Below are two diagrams of a birds’ eye view of how a plantation with square and triangle spacing would look. Find the triangle spacing more confusing to look at? The same thing happens in the field.

Square Spacing

Triangle Spacing

Another factor to consider when deciding on spacing and number of coffee trees is the addition of shade trees. The species and amount of shade trees will again affect your overall total of coffees trees. More will be explained about shade trees later on.

Soil Preparation

Once the spacing has been decided and the area marked out, the soil must be prepared for planting. The usual recommendation is as follows; dig a hole 60 x 60 x 60 cm to loosen the soil and ensure no large root structures or stones are in the planting area. The top 20 cm of the soil should be kept separate and can be mixed with synthetic fertiliser or organic manure and placed back into the hole. The excess sub-soil can be placed in a line below the planting row which can act as an anti-erosion barrier. If the land is set on a steeper slope than 15 degrees, it is also advisable to build trenches and use contour terracing. It’s important to place the rows across the mountainside rather than down, to limit the pathways in which rainwater can erode your soil. The planting area should be left for at least two weeks for the soil to settle before planting commences. This new improved planting area creates a nutritious, freely draining space for the root structure of the coffee tree to develop easily.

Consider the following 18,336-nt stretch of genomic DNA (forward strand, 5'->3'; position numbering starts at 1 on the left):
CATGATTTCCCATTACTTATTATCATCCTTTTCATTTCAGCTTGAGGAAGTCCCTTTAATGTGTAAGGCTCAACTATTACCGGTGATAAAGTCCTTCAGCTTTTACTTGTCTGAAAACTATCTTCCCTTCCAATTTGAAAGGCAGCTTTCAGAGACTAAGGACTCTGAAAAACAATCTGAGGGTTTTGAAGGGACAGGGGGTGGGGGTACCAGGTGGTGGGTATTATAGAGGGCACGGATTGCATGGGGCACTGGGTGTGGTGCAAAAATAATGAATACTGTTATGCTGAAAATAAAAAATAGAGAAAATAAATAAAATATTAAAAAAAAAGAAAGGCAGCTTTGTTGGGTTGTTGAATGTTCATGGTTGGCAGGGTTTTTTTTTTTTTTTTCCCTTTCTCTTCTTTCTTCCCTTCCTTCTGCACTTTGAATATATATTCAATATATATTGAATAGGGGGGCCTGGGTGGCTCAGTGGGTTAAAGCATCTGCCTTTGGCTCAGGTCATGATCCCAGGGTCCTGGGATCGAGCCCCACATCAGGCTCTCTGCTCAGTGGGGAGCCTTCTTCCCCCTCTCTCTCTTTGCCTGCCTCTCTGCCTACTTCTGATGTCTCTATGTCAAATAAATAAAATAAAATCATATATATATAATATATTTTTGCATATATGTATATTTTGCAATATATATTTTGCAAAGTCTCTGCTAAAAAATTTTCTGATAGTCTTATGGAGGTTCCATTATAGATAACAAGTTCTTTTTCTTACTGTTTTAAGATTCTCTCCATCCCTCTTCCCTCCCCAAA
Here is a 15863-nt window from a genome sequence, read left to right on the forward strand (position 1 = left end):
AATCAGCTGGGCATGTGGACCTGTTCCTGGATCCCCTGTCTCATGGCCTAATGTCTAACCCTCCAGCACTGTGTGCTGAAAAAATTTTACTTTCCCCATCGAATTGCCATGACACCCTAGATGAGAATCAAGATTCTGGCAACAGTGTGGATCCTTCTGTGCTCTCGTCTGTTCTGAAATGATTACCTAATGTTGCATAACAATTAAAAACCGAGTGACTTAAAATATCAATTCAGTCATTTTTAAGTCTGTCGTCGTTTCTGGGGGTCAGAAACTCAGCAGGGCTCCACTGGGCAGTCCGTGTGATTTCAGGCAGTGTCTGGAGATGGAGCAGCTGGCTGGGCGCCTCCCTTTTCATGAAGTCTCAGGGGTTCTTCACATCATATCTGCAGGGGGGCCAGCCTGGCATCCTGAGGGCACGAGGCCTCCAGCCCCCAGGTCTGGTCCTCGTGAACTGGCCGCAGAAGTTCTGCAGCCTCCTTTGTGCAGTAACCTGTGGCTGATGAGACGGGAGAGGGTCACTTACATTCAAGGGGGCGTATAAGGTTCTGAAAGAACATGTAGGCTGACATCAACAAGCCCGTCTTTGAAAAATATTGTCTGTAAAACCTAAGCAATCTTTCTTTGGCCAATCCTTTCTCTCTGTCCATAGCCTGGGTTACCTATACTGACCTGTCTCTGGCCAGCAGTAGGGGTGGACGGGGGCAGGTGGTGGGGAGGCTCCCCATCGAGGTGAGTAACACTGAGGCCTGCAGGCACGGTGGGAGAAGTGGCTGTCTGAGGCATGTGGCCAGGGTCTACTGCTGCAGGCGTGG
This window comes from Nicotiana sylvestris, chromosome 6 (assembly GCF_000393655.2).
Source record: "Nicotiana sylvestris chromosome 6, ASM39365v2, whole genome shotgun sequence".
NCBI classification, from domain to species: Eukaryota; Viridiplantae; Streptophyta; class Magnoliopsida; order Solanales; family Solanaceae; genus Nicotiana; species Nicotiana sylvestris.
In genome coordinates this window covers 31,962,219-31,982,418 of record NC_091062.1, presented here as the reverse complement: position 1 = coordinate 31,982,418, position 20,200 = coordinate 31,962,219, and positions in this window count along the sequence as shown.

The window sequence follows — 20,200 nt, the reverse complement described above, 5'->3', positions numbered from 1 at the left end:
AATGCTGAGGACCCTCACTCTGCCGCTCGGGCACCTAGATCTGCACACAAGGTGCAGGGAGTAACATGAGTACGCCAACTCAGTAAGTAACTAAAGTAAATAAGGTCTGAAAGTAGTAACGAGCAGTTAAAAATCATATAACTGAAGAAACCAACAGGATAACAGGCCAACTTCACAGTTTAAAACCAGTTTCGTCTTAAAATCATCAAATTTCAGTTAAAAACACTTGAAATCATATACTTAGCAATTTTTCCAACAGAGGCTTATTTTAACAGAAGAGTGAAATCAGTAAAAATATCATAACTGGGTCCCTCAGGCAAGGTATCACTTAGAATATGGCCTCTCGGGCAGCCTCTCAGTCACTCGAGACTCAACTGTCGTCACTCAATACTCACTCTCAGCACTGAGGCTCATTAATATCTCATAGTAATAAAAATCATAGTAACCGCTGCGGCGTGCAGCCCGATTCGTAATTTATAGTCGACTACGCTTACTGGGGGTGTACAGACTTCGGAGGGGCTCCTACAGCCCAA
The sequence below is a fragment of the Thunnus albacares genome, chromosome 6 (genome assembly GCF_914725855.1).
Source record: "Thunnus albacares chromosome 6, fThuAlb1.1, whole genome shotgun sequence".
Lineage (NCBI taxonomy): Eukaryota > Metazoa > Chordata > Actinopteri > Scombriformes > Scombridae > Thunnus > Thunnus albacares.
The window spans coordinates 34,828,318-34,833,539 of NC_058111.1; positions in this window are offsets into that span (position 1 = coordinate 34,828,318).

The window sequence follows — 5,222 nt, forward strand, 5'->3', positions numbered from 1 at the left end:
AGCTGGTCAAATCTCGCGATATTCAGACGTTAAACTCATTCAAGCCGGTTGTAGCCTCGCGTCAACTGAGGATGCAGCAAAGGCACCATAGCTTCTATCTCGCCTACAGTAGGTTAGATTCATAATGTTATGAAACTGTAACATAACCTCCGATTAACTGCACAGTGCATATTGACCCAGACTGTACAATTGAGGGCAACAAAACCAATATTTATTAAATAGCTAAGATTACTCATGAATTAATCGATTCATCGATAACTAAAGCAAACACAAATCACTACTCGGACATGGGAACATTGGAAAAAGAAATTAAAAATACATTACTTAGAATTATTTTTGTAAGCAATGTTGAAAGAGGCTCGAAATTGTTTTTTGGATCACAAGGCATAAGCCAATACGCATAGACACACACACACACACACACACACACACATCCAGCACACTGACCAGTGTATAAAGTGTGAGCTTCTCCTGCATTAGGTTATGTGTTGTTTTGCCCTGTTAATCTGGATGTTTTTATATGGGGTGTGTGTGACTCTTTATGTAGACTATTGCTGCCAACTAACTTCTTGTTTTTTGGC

Newly planted coffee, with a small number of inter-row shade trees next to established trees. Guatemala.
Two-year-old square spaced coffee amongst established banana shade trees. Note the old banana pseudo stems at the base of the tree acting as an improvised ‘slow drip’ irrigation system. Uganda.

Shade Trees